The patient was diagnosed as radiation cystitis and managed conservatively with normal saline and alum bladder irrigation after clot evacuation under cystoscopic guidance. Hematuria was persistent necessitating multiple units of packed red blood cell transfusion. Therefore, fulguration of all the bleeding points with monopolar ball cautery was carried out, following which hematuria was controlled. The patient is on follow-up for 5 months, since then with no new episodes of hematuria.

 > Discussion Top

Cervical ERMS accounts for 0.2% of all malignant tumors of the uterus.[9] Although it usually manifests in the second decade of the life, it has also been reported in older ages.[10] Botryoidal sarcoma is a type of ERMS containing spindle-like cells with soft, polypoid grape-like masses which grow in the submucosa.[11] It is often seen in the walls of hollow, mucosa-lined structures such as vagina, bladder, nasopharynx, and rarely cervix and uterine fundus. This histological subtype is associated with a very favorable outcome. Several other lesions enter in the pathologic differential diagnosis, including adenosarcoma, rhabdomyoma, edematous cervical mesodermal polyps (pseudosarcoma botryoides), and other “small, round, blue cell” tumors.[12]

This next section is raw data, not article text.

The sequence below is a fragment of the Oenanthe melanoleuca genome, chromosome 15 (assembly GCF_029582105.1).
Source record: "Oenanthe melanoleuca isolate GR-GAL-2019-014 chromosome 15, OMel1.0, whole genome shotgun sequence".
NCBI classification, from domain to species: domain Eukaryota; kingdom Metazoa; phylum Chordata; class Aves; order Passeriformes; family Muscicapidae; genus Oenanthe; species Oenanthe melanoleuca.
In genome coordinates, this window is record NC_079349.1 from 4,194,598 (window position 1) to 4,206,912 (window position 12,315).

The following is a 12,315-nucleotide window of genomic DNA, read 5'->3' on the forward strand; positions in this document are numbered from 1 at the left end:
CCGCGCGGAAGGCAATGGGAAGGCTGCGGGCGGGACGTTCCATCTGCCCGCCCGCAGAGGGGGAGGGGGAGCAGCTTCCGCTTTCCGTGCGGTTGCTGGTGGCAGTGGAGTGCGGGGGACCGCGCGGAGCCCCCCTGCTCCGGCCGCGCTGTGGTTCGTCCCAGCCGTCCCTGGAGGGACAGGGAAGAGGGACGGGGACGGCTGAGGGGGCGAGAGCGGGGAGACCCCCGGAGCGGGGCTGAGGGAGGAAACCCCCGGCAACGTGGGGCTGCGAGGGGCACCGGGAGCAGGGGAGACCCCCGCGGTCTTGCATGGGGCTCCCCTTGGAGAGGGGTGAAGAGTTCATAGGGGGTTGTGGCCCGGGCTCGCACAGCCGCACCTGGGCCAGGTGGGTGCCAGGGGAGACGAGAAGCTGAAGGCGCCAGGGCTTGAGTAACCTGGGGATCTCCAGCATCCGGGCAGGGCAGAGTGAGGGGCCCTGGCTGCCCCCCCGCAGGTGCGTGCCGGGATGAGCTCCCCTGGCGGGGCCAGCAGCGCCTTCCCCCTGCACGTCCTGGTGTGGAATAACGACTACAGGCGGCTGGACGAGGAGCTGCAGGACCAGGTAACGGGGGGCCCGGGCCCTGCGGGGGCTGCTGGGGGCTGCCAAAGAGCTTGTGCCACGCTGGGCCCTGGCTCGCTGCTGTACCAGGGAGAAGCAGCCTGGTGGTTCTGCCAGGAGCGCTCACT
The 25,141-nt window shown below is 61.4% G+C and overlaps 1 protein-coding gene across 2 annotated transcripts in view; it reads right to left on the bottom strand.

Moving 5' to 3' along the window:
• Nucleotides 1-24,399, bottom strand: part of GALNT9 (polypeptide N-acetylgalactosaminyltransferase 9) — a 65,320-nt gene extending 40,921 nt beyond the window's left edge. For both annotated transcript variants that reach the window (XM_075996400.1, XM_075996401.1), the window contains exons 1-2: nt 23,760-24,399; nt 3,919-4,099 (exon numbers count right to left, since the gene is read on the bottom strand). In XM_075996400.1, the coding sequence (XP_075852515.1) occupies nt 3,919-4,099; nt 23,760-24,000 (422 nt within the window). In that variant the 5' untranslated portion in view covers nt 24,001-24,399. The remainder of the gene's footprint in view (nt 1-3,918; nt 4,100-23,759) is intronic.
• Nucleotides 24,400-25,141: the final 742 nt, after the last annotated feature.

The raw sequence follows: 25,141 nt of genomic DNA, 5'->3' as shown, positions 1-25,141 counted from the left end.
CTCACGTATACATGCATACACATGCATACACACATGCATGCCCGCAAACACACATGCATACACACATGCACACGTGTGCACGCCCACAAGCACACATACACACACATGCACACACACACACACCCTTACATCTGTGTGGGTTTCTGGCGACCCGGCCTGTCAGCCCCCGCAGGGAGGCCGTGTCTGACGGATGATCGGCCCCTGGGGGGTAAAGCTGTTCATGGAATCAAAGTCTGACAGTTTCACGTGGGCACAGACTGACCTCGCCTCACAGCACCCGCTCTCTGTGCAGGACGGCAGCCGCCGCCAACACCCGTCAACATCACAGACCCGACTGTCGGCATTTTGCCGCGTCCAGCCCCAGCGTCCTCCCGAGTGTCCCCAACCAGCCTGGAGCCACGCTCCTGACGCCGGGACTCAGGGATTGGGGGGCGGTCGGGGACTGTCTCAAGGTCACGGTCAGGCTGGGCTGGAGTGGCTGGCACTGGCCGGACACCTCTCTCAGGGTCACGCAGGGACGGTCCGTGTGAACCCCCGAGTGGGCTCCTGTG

The Intergroup Rhabdomyosarcoma Study Group (IRSG) has reported a new classification of RMS distinguishing three major histological subtypes: embryonal, alveolar, and undifferentiated. The embryonal subtype (ERMS) is the most common, accounting for 68% of all RMS cases, with classic, botryoid, and spindle cell variants embracing 49%, 6%, and 3%, respectively.[1],[6],[9] The alveolar type accounts for 20% of children with RMS and has a particularly poor prognosis. Undifferentiated ERMS is the rarest type and is also associated with a poor prognosis.[6]